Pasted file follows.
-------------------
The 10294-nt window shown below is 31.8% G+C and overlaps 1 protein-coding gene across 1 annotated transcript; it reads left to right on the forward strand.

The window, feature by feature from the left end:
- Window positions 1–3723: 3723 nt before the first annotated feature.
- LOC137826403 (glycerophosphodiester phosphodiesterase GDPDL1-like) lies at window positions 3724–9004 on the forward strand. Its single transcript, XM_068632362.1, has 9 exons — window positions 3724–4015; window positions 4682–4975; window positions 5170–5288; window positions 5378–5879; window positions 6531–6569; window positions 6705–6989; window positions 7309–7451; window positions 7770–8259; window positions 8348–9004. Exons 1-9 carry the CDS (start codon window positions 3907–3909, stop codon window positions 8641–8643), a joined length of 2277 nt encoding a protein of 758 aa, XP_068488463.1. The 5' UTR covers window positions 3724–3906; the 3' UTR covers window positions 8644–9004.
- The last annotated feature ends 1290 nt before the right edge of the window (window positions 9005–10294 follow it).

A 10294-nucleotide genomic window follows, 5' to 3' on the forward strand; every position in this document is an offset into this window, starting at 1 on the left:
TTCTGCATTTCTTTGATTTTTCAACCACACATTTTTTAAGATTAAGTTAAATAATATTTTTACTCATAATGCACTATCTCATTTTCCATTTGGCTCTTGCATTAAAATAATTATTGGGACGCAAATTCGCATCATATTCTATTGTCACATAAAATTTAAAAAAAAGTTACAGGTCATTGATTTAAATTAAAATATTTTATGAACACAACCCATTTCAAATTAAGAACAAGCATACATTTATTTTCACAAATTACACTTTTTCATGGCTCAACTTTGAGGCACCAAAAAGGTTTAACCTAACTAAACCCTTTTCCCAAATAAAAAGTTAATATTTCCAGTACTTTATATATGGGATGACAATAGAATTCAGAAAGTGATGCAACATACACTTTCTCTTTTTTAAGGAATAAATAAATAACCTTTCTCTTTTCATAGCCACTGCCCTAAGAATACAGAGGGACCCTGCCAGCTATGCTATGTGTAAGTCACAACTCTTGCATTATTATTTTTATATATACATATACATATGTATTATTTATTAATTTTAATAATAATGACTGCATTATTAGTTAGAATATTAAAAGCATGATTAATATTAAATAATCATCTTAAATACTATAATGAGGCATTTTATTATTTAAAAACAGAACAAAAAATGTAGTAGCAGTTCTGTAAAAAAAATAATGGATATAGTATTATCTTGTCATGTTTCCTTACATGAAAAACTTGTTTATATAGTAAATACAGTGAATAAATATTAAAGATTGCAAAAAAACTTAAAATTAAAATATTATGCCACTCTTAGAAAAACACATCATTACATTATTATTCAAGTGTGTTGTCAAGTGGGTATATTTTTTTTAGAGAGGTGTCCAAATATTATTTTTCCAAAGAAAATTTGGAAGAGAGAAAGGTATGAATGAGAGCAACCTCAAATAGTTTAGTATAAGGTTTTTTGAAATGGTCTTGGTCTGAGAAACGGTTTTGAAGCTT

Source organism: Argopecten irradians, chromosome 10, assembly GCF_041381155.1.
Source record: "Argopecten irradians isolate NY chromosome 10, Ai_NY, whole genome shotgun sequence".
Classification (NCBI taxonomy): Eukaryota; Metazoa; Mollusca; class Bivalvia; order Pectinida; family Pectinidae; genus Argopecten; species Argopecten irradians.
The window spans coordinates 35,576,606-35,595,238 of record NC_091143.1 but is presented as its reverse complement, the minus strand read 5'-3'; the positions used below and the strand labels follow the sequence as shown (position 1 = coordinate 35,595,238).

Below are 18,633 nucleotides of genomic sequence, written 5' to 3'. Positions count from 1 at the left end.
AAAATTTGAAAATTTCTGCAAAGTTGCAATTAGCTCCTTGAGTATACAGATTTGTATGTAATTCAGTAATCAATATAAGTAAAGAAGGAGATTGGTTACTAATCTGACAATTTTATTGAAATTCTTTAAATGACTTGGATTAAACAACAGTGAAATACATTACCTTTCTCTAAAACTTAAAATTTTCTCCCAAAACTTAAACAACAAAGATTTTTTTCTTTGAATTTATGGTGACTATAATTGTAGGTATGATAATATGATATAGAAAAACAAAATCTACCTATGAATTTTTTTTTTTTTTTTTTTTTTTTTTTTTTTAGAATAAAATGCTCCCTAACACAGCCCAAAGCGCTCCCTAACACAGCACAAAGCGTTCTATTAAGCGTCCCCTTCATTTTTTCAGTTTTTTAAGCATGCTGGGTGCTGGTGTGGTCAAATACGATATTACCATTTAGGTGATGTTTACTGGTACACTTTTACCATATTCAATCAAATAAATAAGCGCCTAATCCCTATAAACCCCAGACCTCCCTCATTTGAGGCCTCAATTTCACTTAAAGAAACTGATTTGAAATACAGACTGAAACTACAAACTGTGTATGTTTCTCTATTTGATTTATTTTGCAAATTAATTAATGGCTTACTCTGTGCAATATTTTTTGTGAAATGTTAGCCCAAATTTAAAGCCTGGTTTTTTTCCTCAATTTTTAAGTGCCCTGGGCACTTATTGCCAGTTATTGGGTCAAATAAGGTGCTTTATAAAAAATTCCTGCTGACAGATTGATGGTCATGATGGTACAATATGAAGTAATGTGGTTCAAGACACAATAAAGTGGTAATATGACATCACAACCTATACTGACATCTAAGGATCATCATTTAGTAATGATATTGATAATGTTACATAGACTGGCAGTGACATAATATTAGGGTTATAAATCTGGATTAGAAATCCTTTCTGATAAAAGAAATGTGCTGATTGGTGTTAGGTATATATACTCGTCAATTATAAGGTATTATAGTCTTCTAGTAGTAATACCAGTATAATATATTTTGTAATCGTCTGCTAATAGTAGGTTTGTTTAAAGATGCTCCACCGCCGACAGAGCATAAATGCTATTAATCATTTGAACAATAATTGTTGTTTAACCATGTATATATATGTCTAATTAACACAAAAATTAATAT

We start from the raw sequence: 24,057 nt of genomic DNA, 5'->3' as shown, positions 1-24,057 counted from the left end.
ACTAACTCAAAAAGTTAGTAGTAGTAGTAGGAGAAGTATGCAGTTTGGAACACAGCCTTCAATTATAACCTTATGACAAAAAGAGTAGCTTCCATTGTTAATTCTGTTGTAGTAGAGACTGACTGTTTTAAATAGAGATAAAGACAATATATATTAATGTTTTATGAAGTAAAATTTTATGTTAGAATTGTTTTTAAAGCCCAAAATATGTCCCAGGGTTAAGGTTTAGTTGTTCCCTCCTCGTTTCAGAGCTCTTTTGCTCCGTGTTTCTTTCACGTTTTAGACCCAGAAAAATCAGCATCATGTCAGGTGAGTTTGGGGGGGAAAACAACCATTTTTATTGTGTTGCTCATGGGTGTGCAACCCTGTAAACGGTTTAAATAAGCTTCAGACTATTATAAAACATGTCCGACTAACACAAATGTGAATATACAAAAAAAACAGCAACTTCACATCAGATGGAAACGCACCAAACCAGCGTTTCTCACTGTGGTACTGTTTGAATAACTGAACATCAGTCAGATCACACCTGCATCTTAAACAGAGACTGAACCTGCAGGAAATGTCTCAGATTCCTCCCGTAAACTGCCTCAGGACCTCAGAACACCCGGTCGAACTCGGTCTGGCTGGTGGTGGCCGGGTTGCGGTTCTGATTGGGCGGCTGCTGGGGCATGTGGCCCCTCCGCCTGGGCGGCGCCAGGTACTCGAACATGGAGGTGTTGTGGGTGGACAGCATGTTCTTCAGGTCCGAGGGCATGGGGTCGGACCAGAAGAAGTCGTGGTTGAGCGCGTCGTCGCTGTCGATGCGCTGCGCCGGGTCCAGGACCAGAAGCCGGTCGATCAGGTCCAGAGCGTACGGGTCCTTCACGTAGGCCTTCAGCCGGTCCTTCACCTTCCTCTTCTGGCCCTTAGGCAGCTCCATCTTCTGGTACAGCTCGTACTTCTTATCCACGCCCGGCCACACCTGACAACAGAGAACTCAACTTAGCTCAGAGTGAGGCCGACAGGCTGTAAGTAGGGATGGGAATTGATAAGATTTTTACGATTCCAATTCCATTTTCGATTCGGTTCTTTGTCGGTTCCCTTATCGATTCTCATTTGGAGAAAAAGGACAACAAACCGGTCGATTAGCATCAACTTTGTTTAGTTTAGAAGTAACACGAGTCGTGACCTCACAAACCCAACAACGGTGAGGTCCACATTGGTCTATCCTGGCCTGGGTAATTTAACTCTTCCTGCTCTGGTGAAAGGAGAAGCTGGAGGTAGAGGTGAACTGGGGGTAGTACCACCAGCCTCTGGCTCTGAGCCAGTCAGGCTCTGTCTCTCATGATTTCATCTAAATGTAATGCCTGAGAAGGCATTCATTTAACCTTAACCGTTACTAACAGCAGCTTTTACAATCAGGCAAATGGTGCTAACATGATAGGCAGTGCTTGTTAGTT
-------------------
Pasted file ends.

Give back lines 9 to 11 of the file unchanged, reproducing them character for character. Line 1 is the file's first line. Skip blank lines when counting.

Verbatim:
Source record: "Argopecten irradians isolate NY chromosome 10, Ai_NY, whole genome shotgun sequence".
Classification (NCBI taxonomy): Eukaryota; Metazoa; Mollusca; class Bivalvia; order Pectinida; family Pectinidae; genus Argopecten; species Argopecten irradians.
The window spans coordinates 35,576,606-35,595,238 of record NC_091143.1 but is presented as its reverse complement, the minus strand read 5'-3'; the positions used below and the strand labels follow the sequence as shown (position 1 = coordinate 35,595,238).